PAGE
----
* Deal needs approval of next Bulgarian government
* Would reduce Bulgaria's energy reliance on Russia
* New reactor would come on stream by 2023
(Adds details, background)
By Tsvetelia Tsolova
SOFIA, Aug 1 Bulgaria, one of five EU states
that depend totally on Russia for nuclear fuel, and Westinghouse
Electric Company signed a shareholder agreement on Friday paving
the way for construction of a new nuclear reactor estimated to
cost $5 billion.
The deal, which still requires the approval of Bulgaria's
next government, will help the Balkan country reduce its energy
dependence on Russia at a time of increased tensions between
Moscow and the European Union over Ukraine.
Bulgaria currently operates two Soviet-made 1,000 megawatt
nuclear reactors at the Kozloduy site on the River Danube.
Westinghouse, the world's largest nuclear fuel producer and
part of Japan's Toshiba group, will take a 30 percent
stake in Kozloduy NPP - New Build, which will construct the new
units at the Kozloduy site.
"The agreement is signed. However, it will only enter into
force if approved by the next government," said Ivan Genov,
chief executive of Kozloduy nuclear plant.
Bulgaria's Socialist-led government resigned last week,
paving the way for an interim cabinet to take over for two
months ahead of a snap election in October. The main
centre-right opposition GERB party is tipped to win the
RELIANCE ON RUSSIA
The deal, once approved, will allow Bulgaria to start talks
on the financing and construction of one Westinghouse AP-1000
nuclear reactor at a total estimated cost of about $5 billion.
In a separate statement, Westinghouse said it will provide
all of the plant equipment, design engineering and fuel and will
open a tender next year for the construction of the unit, which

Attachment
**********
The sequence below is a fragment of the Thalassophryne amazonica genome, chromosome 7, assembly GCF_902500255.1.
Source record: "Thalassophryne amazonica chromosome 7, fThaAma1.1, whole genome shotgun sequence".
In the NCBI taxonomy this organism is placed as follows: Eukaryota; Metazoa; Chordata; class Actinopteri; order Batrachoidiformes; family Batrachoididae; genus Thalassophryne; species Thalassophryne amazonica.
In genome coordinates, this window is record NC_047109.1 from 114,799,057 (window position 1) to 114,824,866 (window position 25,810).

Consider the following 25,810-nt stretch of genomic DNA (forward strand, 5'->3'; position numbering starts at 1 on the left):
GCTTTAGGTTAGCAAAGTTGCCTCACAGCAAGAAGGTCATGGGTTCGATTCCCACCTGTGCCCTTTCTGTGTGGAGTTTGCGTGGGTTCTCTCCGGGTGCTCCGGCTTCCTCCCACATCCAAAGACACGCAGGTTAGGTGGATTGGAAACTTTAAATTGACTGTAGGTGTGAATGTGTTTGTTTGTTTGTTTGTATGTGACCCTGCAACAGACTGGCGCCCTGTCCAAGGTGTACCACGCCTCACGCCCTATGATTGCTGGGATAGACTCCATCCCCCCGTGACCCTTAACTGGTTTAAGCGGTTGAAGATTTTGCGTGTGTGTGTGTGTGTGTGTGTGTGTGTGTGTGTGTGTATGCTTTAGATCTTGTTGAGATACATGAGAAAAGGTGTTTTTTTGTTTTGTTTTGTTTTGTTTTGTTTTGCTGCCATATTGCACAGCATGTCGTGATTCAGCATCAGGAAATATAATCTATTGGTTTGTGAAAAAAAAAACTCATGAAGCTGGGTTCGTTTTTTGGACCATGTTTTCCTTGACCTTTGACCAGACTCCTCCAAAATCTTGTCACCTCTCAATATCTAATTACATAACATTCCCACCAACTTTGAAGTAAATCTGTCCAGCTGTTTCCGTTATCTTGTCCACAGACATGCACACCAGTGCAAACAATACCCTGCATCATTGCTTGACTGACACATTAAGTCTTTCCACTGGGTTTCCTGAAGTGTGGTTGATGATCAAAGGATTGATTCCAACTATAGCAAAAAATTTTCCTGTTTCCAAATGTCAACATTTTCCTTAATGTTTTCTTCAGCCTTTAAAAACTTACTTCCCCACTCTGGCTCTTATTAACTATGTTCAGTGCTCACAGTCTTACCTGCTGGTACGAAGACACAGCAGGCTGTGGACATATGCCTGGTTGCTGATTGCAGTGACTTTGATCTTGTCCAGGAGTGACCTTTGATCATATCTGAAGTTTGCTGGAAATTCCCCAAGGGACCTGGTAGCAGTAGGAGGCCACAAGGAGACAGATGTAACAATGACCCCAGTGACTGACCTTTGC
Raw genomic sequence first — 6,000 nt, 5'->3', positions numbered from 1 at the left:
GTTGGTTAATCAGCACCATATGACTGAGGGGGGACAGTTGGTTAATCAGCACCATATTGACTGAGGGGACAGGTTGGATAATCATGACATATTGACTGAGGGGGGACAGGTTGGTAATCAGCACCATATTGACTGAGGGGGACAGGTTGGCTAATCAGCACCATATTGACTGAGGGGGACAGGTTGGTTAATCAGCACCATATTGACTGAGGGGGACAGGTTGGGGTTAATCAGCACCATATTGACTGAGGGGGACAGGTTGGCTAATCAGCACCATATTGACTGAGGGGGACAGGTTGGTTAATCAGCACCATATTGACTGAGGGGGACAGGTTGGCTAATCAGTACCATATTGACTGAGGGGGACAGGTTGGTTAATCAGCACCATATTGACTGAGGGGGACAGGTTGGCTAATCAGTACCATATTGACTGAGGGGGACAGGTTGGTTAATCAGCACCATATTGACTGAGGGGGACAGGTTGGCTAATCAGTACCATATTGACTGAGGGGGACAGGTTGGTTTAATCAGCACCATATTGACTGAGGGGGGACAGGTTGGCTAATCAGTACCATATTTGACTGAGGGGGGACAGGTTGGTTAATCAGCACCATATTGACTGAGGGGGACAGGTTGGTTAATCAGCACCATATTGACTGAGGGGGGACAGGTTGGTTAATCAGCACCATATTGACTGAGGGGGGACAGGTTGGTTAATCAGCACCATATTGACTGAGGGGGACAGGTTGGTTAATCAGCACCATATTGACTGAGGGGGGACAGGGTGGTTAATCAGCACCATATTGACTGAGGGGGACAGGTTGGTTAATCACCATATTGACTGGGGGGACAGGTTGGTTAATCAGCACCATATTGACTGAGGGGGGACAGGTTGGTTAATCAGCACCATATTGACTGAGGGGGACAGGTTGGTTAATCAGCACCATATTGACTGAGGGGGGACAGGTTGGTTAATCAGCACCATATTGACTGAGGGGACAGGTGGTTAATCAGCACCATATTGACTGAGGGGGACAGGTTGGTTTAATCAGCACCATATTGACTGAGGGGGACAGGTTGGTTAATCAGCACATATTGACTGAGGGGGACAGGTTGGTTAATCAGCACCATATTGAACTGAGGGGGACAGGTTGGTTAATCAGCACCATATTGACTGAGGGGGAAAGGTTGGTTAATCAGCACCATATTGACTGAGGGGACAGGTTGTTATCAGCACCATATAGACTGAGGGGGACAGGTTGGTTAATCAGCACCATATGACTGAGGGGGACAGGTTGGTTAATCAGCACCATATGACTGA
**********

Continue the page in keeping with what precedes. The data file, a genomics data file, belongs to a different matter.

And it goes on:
should come online by 2023.
Bulgaria, along with the Czech Republic, Finland, Hungary
and Slovakia, are all home to nuclear reactors that are 100
percent dependent on Russian nuclear fuel.
Apart from nuclear, Bulgaria meets almost all of its gas
needs with Russian imports and its only oil refinery is
controlled by Russia's LUKOIL.
The EU this week for the first time agreed economic
sanctions against Russia, marking the biggest confrontation
between Moscow and the West since the Cold War.
The sanctions avoid physical energy supplies, although they
target technology for future oil projects. The EU is redoubling
its efforts to reduce reliance on Russian energy supplies.
Bulgaria is one of the few European nations to build new
nuclear plants in the wake of Japan's 2011 Fukushima disaster as
it seeks to keep a lid on electricity costs while cutting carbon
emissions in its energy sector.
Genov said the new reactor would be largely financed by
loans from credit export agencies, but the financing is yet to
be agreed. He said Kozloduy will be able to repay the loans by
selling the electricity on the local and regional market.
Dismissing criticism that the deal was concluded at the last
minute by a government leaving office, Westinghouse said the
agreement had been signed after consultations with all Bulgarian
(Additional reporting by Barbara Lewis; Editing by Gareth